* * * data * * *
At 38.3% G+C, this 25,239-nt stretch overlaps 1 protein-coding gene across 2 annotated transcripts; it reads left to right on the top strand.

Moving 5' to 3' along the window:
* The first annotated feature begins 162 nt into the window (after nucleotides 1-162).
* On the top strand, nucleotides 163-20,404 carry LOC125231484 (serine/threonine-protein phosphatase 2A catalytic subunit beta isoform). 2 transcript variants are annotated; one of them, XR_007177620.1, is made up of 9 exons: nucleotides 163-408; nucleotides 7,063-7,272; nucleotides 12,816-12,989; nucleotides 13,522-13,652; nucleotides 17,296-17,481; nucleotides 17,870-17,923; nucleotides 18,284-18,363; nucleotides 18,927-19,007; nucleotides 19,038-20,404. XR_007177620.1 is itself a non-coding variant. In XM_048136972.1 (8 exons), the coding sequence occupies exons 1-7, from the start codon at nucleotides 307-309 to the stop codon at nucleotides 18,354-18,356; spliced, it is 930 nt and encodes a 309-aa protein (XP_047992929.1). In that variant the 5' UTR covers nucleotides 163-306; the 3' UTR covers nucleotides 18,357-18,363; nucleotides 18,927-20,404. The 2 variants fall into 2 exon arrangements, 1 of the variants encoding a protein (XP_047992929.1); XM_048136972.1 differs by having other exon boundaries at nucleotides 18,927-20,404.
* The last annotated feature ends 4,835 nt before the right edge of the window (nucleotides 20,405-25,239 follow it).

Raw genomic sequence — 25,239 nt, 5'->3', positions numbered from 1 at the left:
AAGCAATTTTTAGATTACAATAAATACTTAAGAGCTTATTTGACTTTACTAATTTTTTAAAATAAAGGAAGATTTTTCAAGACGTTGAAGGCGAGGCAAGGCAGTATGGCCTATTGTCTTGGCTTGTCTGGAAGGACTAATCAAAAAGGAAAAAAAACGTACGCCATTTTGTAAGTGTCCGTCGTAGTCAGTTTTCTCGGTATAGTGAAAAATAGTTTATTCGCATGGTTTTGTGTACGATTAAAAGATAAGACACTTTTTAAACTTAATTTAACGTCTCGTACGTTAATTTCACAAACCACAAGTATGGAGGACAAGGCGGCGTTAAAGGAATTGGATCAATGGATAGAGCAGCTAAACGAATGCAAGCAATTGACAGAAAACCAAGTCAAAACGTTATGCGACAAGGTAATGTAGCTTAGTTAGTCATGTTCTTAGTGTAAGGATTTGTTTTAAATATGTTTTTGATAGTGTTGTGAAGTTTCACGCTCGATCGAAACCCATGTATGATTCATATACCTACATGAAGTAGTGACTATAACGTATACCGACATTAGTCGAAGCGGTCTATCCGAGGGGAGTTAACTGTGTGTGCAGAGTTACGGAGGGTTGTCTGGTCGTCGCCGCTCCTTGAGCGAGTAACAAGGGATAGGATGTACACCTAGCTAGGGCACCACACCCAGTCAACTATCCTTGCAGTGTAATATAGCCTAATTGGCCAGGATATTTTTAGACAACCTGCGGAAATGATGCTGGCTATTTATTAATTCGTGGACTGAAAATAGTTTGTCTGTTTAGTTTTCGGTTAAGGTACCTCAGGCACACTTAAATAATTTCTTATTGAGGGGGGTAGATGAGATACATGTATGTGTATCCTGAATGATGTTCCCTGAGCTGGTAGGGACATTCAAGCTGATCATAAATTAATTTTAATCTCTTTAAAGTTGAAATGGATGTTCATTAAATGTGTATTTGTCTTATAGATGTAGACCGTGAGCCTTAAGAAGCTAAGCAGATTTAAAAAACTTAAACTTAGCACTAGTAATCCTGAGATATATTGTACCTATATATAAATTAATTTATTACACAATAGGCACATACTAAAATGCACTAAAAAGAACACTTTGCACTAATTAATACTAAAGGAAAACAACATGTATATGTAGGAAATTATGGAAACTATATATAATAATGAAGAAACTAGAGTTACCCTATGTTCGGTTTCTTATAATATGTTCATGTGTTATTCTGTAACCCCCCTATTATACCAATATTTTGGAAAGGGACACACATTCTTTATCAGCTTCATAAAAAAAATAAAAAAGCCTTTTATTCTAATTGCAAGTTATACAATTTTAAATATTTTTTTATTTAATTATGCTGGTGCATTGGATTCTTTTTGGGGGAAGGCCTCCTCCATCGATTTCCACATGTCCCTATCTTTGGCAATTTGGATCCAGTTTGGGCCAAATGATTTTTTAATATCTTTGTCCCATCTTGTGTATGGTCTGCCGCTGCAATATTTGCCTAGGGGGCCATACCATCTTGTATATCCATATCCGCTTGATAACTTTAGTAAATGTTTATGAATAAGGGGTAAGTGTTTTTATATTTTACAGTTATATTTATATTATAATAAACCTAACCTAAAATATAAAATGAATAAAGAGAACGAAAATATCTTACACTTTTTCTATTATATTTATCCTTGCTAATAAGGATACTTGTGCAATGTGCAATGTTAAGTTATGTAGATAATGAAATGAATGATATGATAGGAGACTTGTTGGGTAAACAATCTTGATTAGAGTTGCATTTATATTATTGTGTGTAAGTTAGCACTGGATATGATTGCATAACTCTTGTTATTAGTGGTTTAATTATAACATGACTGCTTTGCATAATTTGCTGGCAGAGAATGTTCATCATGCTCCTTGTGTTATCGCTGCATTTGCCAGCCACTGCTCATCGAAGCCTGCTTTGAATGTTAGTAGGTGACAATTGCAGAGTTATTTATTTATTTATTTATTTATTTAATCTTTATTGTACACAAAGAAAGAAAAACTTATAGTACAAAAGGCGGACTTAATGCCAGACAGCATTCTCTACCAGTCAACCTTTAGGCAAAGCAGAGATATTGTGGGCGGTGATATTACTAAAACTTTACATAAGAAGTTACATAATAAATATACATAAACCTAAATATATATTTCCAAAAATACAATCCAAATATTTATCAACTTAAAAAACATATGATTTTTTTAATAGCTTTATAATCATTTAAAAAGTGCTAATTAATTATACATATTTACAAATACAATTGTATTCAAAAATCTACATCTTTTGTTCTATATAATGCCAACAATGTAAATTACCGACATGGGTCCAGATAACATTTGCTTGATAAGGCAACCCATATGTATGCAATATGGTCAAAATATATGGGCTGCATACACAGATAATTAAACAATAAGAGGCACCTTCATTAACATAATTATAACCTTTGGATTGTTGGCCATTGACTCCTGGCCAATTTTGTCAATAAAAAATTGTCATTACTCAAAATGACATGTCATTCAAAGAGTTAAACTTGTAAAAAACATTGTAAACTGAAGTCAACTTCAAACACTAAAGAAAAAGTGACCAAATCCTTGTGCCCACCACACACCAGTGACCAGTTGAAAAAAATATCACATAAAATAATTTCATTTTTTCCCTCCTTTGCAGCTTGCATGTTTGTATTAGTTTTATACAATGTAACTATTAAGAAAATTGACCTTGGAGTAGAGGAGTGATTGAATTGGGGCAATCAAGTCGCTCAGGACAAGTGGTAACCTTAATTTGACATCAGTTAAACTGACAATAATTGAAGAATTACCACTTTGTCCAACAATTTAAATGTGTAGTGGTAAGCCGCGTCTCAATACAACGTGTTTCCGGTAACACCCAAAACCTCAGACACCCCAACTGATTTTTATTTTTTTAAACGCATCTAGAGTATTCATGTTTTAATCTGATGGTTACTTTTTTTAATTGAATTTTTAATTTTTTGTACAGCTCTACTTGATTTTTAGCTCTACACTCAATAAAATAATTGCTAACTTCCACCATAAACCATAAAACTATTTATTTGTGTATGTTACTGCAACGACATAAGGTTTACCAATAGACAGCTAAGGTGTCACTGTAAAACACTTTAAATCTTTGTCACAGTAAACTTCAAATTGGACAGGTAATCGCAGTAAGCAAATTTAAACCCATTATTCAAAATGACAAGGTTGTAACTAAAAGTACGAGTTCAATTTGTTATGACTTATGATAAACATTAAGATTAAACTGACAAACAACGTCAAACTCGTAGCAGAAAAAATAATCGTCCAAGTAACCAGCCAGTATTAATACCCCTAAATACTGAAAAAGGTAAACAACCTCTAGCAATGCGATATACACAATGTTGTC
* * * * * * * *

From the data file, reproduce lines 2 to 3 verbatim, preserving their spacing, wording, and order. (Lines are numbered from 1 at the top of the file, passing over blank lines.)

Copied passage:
Moving 5' to 3' along the window:
* The first annotated feature begins 162 nt into the window (after nucleotides 1-162).